Can a simple mathematical formula prevent another Flash Crash? A pair of Cornell professors and a hedge fund trader say they have found the key to avoiding another market plunge.
As regulators mull market-making obligations for high-frequency traders, two Cornell University professors and the head of high-frequency futures trading at hedge fund Tudor Investments claim to have developed a new metric that can pave the way for a market-based solution to liquidity shortages like the May 6, 2010, event. In a paper released this past fall, Tudor's Marcos Lopez de Prado and Cornell's David Easley and Maureen O'Hara outline a new metric -- Volume Synchronized Probability of Informed Trading, or VPIN -- that detects when orders are becoming toxic for market makers.
High order toxicity can set off a chain of events that prompts electronic market makers to stop supplying liquidity in order to stave off severe losses, which in turn can fuel a liquidity crisis and spark a crash like the one that played out so dramatically this past May. Order flow is considered toxic when it is initiated by counterparties armed with surefire information on the direction the market is heading. This can lead to a trade imbalance that can trigger significant losses for market makers if they don't unload their positions.
"In the case of May 6, the market makers were buying stocks and it became very hard for them to turn the portfolio around to sell," Lopez de Prado explains. "They accumulated losses and at some point had to shut their portfolios down and vanish from the market. The crash occurred because there was no liquidity."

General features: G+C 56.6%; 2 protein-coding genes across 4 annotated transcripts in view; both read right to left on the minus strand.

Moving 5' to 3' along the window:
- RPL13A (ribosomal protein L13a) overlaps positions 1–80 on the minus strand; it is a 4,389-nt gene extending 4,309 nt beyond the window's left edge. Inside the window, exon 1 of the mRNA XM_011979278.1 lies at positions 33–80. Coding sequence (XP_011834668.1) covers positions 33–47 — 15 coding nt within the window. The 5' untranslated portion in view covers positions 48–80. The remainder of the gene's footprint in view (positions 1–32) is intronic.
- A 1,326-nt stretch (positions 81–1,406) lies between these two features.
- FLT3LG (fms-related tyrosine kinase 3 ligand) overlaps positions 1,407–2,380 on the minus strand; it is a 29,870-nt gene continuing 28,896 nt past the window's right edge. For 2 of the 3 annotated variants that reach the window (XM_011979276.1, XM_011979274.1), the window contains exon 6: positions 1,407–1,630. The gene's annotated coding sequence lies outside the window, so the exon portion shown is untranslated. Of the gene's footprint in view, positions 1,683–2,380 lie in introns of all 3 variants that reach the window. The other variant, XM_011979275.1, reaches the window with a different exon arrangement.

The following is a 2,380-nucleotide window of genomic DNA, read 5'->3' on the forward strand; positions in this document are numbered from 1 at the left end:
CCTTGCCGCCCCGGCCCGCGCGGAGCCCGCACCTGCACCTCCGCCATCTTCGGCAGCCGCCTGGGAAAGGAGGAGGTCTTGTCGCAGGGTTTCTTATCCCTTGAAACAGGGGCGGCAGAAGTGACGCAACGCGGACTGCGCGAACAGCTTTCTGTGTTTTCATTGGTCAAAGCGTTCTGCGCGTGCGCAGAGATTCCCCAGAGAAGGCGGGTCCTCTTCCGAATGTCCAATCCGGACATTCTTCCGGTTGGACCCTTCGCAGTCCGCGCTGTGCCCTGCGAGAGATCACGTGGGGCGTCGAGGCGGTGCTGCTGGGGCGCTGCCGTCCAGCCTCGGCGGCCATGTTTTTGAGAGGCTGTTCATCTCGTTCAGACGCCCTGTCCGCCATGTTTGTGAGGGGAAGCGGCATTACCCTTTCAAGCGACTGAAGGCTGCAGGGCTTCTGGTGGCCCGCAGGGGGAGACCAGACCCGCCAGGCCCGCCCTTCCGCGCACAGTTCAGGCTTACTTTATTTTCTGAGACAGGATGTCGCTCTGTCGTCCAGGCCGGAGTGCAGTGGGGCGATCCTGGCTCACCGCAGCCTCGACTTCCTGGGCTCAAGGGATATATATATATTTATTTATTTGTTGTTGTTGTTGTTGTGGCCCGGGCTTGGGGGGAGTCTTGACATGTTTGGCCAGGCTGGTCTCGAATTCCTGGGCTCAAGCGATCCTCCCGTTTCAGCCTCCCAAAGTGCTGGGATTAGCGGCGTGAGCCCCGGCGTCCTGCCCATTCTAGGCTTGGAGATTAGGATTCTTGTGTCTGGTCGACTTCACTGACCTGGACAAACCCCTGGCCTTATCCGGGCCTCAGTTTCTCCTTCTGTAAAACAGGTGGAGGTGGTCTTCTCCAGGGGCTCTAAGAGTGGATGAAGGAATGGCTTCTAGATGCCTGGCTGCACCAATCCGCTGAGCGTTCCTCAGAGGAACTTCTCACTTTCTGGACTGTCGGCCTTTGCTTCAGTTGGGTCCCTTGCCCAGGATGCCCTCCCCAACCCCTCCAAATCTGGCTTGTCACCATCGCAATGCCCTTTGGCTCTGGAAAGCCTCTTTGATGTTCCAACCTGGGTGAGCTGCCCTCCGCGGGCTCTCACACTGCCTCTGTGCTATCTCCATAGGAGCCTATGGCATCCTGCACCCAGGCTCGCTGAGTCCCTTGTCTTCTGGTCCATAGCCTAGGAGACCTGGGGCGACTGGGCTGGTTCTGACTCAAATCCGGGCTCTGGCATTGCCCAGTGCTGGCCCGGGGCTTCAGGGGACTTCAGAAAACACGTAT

Experts note that in the current marketplace such scenarios are playing out with alarming frequency, albeit on a much smaller scale. In February, for example, Apple saw its market capitalization briefly plummet about $10 billion in a matter of minutes before recovering. And this past fall, shares of Progress Energy were soaring along at $44.57 each before crashing to $4.57 in a matter of seconds. Shares of the Washington Post Co. and Citigroup also experienced similar drops in 2010.
Such plunges can be damaging for high-frequency market makers since they're operating with far less capital than traditional market makers and are saddled with more leverage. But these mini-flash crashes have become a common occurrence since market makers are forced to withdraw from the market much more often than they once did.
"In the old days on the New York Stock Exchange it was the specialists who were making the market, and they had a firm obligation to provide liquidity," says Easley, who is chairman of the economics department at Cornell and has spent the past 20 years studying how orders on exchanges affect stock prices. "It was always difficult to enforce, but it was there. Liquidity is now provided in many markets by these high-frequency guys."
According to the researchers, however, the VPIN metric can be fleshed out into a type of futures contract that can enable market makers to hedge against rising toxicity. In turn, market makers can continue supplying liquidity in a toxic market, which, in theory, should prevent a recurrence of the May 6 plunge.
"What we hope -- and we don't know yet -- is that there may be a market-based solution to this problem by simply providing a futures contract with payoffs based on VPIN," says Easley, who is married to O'Hara. "If market makers can use that as a way to lay off their risk, they don't have to withdraw [from the market]."
The theory may find a friendly ear with regulators since O'Hara, who is chairman of the board at Investment Technology Group, is also a member of the Joint CFTC-SEC Advisory Committee on Emerging Regulatory Issues. Tudor's Lopez de Prado contends that regulators should consider designing a circuit breaker based on VPIN instead of price changes.
"By the time the price has dropped 10 or 20 percent, it's already too late; the damage is done," Lopez de Prado says. "But they could design circuit breakers in terms of toxicity, which is a good predictor of volatility."